Brewers reliever Jeremy Jeffress runs out of luck
There is no crisis of confidence, at least not at the locker of Jeremy Jeffress.
Jeffress was the guy who walked Austin Barnes with the bases loaded.
“He just got lucky,” Jeffress said.
Jeffress was the guy who gave up the game-winning home run to Justin Turner.
“He got lucky,” Jeffress said.
Two games make for a ridiculously small sample size, but the first two games of the National League Championship Series also have made a mockery of the conventional wisdom.
The Dodgers had better rough up the Milwaukee starters, or so the wisdom went, because the Brewers bullpen is exceptional.
And the Brewers are damn — searching for just the right word here — lucky to be even with the Dodgers in this series.
The Brewers had a five-run lead in Game 1, with six outs to go, and their bullpen gave back four runs. The Brewers had a three-run lead in Game 2, with nine outs to go, and their bullpen gave up four runs.
“I wouldn’t say they gave it away,” said Milwaukee’s Christian Yelich, the presumptive NL most valuable player. “I think the other team earned it.”
That was not the opinion of Jeffress, an All-Star. He has pitched in five of the Brewers’ six postseason games, getting 14 outs and giving up 11 hits.
In September, he got 32 outs and gave up three hits.
“I feel good, man,” he said. “That’s the nature of the game. I can’t strike everybody out. I can’t make everybody hit a ground ball. I am human.”
He entertained the thought that a fix or two might be in order, but he did not entertain the thought for long.
Jeffress is one of five members of this allegedly invincible bullpen to have given up a run in the first two games. The Brewers’ earned-run average: 1.17 for the starters, 6.96 for the relievers.
The latter figure would balloon to 9.82 if not for Josh Hader, whom the Brewers held out of Saturday’s game because they used him for three innings Friday.
“They made clear I was unavailable,” Hader said.
Could he have given the Brewers an inning Saturday?
“I’m sure I could,” he said. “Adrenaline can do a lot of things.”
In Game 1, the Brewers started a left-hander, followed with a right-hander, then deployed the left-handed Hader. In Game 2, with the Brewers starting a left-hander and Hader not available, the Dodgers did not have to be cautious with their substitutions. They could, and did, platoon to their heart’s delight.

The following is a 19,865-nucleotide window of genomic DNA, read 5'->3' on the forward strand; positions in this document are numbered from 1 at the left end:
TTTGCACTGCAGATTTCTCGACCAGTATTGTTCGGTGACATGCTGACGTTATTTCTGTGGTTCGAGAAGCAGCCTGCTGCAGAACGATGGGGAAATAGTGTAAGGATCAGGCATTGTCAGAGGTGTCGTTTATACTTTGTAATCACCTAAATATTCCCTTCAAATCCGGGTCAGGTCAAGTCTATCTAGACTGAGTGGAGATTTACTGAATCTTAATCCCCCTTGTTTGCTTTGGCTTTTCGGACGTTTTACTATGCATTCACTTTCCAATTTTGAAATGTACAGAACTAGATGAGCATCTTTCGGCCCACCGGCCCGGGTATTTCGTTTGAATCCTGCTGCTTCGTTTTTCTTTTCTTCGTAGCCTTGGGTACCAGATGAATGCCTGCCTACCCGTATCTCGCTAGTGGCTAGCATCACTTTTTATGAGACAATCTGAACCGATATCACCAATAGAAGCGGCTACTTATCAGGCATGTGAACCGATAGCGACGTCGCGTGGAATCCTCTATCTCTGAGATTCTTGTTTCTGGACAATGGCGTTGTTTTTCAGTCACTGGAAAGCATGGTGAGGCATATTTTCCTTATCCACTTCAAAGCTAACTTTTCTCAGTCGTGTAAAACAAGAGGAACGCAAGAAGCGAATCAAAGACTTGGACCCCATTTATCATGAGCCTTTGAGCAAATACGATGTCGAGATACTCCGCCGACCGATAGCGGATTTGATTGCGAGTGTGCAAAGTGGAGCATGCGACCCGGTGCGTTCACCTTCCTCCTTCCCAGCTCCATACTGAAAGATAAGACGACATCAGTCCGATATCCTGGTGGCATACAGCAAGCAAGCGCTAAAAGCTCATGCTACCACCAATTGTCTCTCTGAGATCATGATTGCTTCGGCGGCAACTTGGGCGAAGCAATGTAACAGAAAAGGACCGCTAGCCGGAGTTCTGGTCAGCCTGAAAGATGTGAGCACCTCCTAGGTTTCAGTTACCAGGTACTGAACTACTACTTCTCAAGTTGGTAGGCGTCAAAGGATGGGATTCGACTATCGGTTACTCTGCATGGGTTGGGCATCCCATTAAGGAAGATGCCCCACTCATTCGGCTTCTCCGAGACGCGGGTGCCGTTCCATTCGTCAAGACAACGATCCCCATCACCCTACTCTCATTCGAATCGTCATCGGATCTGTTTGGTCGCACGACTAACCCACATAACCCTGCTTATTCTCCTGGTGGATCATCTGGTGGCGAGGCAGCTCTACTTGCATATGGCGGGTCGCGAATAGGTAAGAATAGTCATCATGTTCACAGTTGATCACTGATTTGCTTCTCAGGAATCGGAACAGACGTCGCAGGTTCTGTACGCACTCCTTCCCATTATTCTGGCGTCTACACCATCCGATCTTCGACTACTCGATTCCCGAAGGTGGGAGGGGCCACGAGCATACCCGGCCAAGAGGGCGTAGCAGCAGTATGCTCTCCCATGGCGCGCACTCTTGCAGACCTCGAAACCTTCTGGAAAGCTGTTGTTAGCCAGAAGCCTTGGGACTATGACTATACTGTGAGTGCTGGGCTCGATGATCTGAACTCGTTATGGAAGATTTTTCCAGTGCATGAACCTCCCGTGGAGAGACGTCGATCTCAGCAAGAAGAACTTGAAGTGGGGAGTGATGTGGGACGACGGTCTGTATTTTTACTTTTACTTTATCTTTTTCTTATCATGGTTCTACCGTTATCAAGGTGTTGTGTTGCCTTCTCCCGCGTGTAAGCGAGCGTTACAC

“There was just no cost to what has now been called a line change for our roster,” Dodgers manager Dave Roberts said.
Los Angeles Dodgers pitcher Hyun-Jin Ryu talks about his struggles in NLCS Game 2.
There could have been a significant cost had the game gone to extra innings, since the Dodgers ran out of position players by the seventh inning.
But the Brewers were the ones that had to pay, with the Dodgers getting quite a few good looks at the relievers that have gotten 31 of Milwaukee’s 54 outs.
“Everybody knows it’s a good bullpen,” outfielder Yasiel Puig said. “But yesterday their bullpen threw too much. They finally won the game, and today, the game was payback to us, because the bullpen was not that great like yesterday.”
In the first round, the Brewers talked about how they could lean on the bullpen because they had started the series after three days off, and they would not play more than two consecutive days without a day off.
In this round, the Brewers play three consecutive days, starting Monday. Hader will be available then, at least for one day, but the concept of the Brewers running out Jeffress and Corey Knebel every day of this series leans toward the extreme.
And they won’t want to keep running out Jeffress if the Dodgers keep denting him. He faced six batters Saturday. Four reached base, including Barnes on that bases-loaded walk, forcing in the Dodgers’ second run, Chris Taylor on a soft single and Turner with that game-winning home run, on a ball that Jeffress threw higher than he had intended.
“Lucky,” Jeffress said. “Bottom line. Lucky.
“If I’m going to give up a hit, I’m going to give up one like that. If they hit a home run and it’s just something that’s left up? You can’t take nothing away from those guys over there. They’re professionals, like everybody else. But, like I said, just make a pitch. That’s all I’ve got to do.”
Wait, was that Taylor with the lucky hit, or Turner with the lucky hit, or both?
“Dude, honestly, you’ve seen the hits,” Jeffress said. “I ain’t got to tell nobody, man. If I say it’s lucky, it’s lucky.”
Luck is the residue of design. The Brewers did not design their bullpen to leave this much residue.
Follow Bill Shaikin on Twitter @BillShaikin
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